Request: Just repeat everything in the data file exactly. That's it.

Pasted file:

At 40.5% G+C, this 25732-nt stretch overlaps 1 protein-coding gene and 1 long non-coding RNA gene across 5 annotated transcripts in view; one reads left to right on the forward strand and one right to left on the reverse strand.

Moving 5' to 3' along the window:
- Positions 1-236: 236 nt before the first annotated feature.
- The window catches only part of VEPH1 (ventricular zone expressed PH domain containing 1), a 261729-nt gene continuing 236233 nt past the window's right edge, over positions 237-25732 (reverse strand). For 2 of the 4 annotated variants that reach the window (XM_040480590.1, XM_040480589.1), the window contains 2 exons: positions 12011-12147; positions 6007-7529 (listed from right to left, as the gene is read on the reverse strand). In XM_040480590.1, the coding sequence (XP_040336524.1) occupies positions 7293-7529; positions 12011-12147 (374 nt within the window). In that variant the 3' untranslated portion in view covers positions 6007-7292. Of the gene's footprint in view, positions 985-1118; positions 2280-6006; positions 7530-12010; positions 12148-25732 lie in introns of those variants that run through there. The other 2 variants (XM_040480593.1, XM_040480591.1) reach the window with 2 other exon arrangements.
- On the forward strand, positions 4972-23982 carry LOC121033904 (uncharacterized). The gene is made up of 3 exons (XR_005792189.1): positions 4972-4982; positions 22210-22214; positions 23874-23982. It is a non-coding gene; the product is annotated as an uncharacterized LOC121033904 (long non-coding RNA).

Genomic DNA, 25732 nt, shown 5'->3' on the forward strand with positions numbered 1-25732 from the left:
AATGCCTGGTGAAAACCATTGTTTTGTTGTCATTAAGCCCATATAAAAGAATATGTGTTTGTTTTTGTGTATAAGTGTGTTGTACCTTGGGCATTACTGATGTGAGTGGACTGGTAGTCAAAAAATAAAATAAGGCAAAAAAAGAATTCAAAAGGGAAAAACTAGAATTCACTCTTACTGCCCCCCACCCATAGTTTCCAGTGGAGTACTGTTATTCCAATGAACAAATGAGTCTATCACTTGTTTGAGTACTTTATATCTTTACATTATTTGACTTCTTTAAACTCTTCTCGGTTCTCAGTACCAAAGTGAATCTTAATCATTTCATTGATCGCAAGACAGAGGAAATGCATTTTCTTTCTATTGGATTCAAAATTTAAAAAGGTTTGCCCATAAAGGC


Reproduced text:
At 40.5% G+C, this 25732-nt stretch overlaps 1 protein-coding gene and 1 long non-coding RNA gene across 5 annotated transcripts in view; one reads left to right on the forward strand and one right to left on the reverse strand.

Moving 5' to 3' along the window:
- Positions 1-236: 236 nt before the first annotated feature.
- The window catches only part of VEPH1 (ventricular zone expressed PH domain containing 1), a 261729-nt gene continuing 236233 nt past the window's right edge, over positions 237-25732 (reverse strand). For 2 of the 4 annotated variants that reach the window (XM_040480590.1, XM_040480589.1), the window contains 2 exons: positions 12011-12147; positions 6007-7529 (listed from right to left, as the gene is read on the reverse strand). In XM_040480590.1, the coding sequence (XP_040336524.1) occupies positions 7293-7529; positions 12011-12147 (374 nt within the window). In that variant the 3' untranslated portion in view covers positions 6007-7292. Of the gene's footprint in view, positions 985-1118; positions 2280-6006; positions 7530-12010; positions 12148-25732 lie in introns of those variants that run through there. The other 2 variants (XM_040480593.1, XM_040480591.1) reach the window with 2 other exon arrangements.
- On the forward strand, positions 4972-23982 carry LOC121033904 (uncharacterized). The gene is made up of 3 exons (XR_005792189.1): positions 4972-4982; positions 22210-22214; positions 23874-23982. It is a non-coding gene; the product is annotated as an uncharacterized LOC121033904 (long non-coding RNA).

Genomic DNA, 25732 nt, shown 5'->3' on the forward strand with positions numbered 1-25732 from the left:
AATGCCTGGTGAAAACCATTGTTTTGTTGTCATTAAGCCCATATAAAAGAATATGTGTTTGTTTTTGTGTATAAGTGTGTTGTACCTTGGGCATTACTGATGTGAGTGGACTGGTAGTCAAAAAATAAAATAAGGCAAAAAAAGAATTCAAAAGGGAAAAACTAGAATTCACTCTTACTGCCCCCCACCCATAGTTTCCAGTGGAGTACTGTTATTCCAATGAACAAATGAGTCTATCACTTGTTTGAGTACTTTATATCTTTACATTATTTGACTTCTTTAAACTCTTCTCGGTTCTCAGTACCAAAGTGAATCTTAATCATTTCATTGATCGCAAGACAGAGGAAATGCATTTTCTTTCTATTGGATTCAAAATTTAAAAAGGTTTGCCCATAAAGGC